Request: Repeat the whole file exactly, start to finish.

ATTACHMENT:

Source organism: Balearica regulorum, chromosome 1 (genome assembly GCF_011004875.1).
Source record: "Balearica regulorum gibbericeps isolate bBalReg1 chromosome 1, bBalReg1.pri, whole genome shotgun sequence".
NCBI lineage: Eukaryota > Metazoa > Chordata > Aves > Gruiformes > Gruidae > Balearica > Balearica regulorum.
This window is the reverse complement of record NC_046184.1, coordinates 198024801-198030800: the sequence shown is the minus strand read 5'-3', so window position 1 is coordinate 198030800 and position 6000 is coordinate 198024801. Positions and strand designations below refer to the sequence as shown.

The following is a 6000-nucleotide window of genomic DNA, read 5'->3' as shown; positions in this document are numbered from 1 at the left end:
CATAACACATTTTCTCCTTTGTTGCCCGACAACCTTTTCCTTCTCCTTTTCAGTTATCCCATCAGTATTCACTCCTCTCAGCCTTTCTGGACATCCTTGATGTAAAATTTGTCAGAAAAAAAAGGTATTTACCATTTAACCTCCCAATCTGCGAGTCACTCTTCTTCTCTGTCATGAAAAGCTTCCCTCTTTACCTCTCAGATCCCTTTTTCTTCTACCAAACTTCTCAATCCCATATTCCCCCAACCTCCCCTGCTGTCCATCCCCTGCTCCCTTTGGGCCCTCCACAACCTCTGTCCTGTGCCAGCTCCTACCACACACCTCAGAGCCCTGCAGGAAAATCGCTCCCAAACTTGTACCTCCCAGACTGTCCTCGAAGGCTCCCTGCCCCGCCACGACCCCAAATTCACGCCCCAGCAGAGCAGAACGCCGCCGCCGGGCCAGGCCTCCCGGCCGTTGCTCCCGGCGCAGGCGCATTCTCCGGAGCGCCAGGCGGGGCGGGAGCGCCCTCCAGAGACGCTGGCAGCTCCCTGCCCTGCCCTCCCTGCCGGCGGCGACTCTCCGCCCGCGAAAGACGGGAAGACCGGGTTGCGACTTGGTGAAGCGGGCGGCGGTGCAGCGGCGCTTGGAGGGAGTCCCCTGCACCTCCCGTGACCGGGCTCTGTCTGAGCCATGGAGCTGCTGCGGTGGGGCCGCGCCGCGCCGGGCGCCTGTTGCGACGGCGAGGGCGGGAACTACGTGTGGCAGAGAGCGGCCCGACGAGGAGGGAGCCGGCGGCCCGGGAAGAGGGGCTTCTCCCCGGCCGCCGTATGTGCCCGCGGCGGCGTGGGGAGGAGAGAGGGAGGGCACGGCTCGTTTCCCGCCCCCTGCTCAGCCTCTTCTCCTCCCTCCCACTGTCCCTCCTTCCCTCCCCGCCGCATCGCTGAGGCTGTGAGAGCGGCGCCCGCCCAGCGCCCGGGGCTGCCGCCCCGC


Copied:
Source organism: Balearica regulorum, chromosome 1 (genome assembly GCF_011004875.1).
Source record: "Balearica regulorum gibbericeps isolate bBalReg1 chromosome 1, bBalReg1.pri, whole genome shotgun sequence".
NCBI lineage: Eukaryota > Metazoa > Chordata > Aves > Gruiformes > Gruidae > Balearica > Balearica regulorum.
This window is the reverse complement of record NC_046184.1, coordinates 198024801-198030800: the sequence shown is the minus strand read 5'-3', so window position 1 is coordinate 198030800 and position 6000 is coordinate 198024801. Positions and strand designations below refer to the sequence as shown.

The following is a 6000-nucleotide window of genomic DNA, read 5'->3' as shown; positions in this document are numbered from 1 at the left end:
CATAACACATTTTCTCCTTTGTTGCCCGACAACCTTTTCCTTCTCCTTTTCAGTTATCCCATCAGTATTCACTCCTCTCAGCCTTTCTGGACATCCTTGATGTAAAATTTGTCAGAAAAAAAAGGTATTTACCATTTAACCTCCCAATCTGCGAGTCACTCTTCTTCTCTGTCATGAAAAGCTTCCCTCTTTACCTCTCAGATCCCTTTTTCTTCTACCAAACTTCTCAATCCCATATTCCCCCAACCTCCCCTGCTGTCCATCCCCTGCTCCCTTTGGGCCCTCCACAACCTCTGTCCTGTGCCAGCTCCTACCACACACCTCAGAGCCCTGCAGGAAAATCGCTCCCAAACTTGTACCTCCCAGACTGTCCTCGAAGGCTCCCTGCCCCGCCACGACCCCAAATTCACGCCCCAGCAGAGCAGAACGCCGCCGCCGGGCCAGGCCTCCCGGCCGTTGCTCCCGGCGCAGGCGCATTCTCCGGAGCGCCAGGCGGGGCGGGAGCGCCCTCCAGAGACGCTGGCAGCTCCCTGCCCTGCCCTCCCTGCCGGCGGCGACTCTCCGCCCGCGAAAGACGGGAAGACCGGGTTGCGACTTGGTGAAGCGGGCGGCGGTGCAGCGGCGCTTGGAGGGAGTCCCCTGCACCTCCCGTGACCGGGCTCTGTCTGAGCCATGGAGCTGCTGCGGTGGGGCCGCGCCGCGCCGGGCGCCTGTTGCGACGGCGAGGGCGGGAACTACGTGTGGCAGAGAGCGGCCCGACGAGGAGGGAGCCGGCGGCCCGGGAAGAGGGGCTTCTCCCCGGCCGCCGTATGTGCCCGCGGCGGCGTGGGGAGGAGAGAGGGAGGGCACGGCTCGTTTCCCGCCCCCTGCTCAGCCTCTTCTCCTCCCTCCCACTGTCCCTCCTTCCCTCCCCGCCGCATCGCTGAGGCTGTGAGAGCGGCGCCCGCCCAGCGCCCGGGGCTGCCGCCCCGC